Sunday, August 23, 2015

1933 Goudey "World War Gum" (R174, military) #5, Practice At Camp

Today (August 23) in 1914, over 35,000 British troops encountered Germany's 1st army in Belgium, following similar engagements by France earlier that week. It was Britain's first continental battle of WWI, and while at numerical disadvantage, their forces withstood extended artillery bombardment before choosing retreat over potential envelopment and capture. The German army proceeded into Belgium, pushing Allied forces back to the Marne, where...(Wikipedia can take it from here).

I looked up this engagement (the Battle of Mons) thanks to another of Goudey's 1933 sets, World War Gum. It's largely what you see, as a set of 96 black-and-white photos from a war almost 20 years old by that point. Goudey released it as a pair of 48-card series, likely using sales of the first (and other products, like my favorite: Big League Gum) to finance printing of the second series, later that year.

1933 Goudey World War Gum #55, Surprise Attack

The second series used red borders and enlarged its photo space with a "World War Gum" stamp instead of the bottom edge tagline.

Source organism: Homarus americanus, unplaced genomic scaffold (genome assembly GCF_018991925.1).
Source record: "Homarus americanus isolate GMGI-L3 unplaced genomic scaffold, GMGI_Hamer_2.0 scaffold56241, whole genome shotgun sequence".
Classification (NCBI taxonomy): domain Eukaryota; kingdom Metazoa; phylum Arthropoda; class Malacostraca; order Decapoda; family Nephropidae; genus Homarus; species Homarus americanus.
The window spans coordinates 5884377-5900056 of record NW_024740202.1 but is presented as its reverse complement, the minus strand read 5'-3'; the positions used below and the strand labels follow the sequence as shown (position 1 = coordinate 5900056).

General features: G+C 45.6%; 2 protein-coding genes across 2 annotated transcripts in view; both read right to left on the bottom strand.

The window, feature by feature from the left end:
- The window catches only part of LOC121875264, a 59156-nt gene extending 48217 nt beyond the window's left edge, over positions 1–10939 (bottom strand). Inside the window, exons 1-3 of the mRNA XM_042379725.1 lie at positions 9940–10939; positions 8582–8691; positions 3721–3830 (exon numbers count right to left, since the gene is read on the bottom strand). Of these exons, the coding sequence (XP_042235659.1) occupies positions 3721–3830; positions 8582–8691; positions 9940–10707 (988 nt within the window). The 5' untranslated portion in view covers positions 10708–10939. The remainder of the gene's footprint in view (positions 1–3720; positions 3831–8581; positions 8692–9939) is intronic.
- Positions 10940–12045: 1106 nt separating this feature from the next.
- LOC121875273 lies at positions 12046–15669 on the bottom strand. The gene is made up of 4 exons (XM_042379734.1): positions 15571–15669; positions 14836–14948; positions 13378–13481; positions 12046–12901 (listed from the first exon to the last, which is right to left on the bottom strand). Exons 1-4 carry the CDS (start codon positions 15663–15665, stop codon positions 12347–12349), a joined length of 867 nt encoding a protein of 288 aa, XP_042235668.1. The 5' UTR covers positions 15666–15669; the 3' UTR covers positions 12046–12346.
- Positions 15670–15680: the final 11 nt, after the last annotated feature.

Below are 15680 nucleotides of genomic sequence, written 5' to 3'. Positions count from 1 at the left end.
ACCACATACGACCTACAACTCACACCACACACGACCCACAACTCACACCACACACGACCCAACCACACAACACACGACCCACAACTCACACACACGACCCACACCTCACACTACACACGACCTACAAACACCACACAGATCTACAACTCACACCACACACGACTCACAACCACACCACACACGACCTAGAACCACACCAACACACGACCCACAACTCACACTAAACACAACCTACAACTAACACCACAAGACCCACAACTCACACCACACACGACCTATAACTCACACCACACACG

While WWI forces weren't immobile, the European ground war went slowly, and as "practice at camp" describes, soldiers commonly met enemies hand-to-hand with rifle butt and bayonet. Moving from trench to trench by foot meant surging into harsh, open terrain that left you open to enemy fire. A line of soldiers going over the lip of a trench remains an enduring image of WWI combat and one that future armies strove to replace with more nimble, mechanized units.

Why did Goudey produce this set in 1933? Hitler had just come to power that January, and it's likely the roiling European political climate appeared regularly in American headlines. While wide-scale conflict was still years away, Goudey could've guessed that kids would snap up the excitement of wartime events, even those from their parents' generation.

For this set, Goudey used the same dimensions and card stock as their better-known 1933 Big League Gum (baseball) and Indian Gum. These World War Gum set galleries seem drab today, but with 30s cinemas showing mostly black-and-white movies and newsreels, collectors of the day might've accepted it as readily as color.

Value: I bought this low grade #5 at the 2015 National in Chicago for $3. With no special "stars," scarcity and context drive prices for individual cards. A graded set auctioned in 2013 for ~$3000.

Fakes / reprints: Haven't seen any in the marketplace, but my knowledge of non-sports (and its potential shenanigans or pitfalls) is far behind that of baseball sets.

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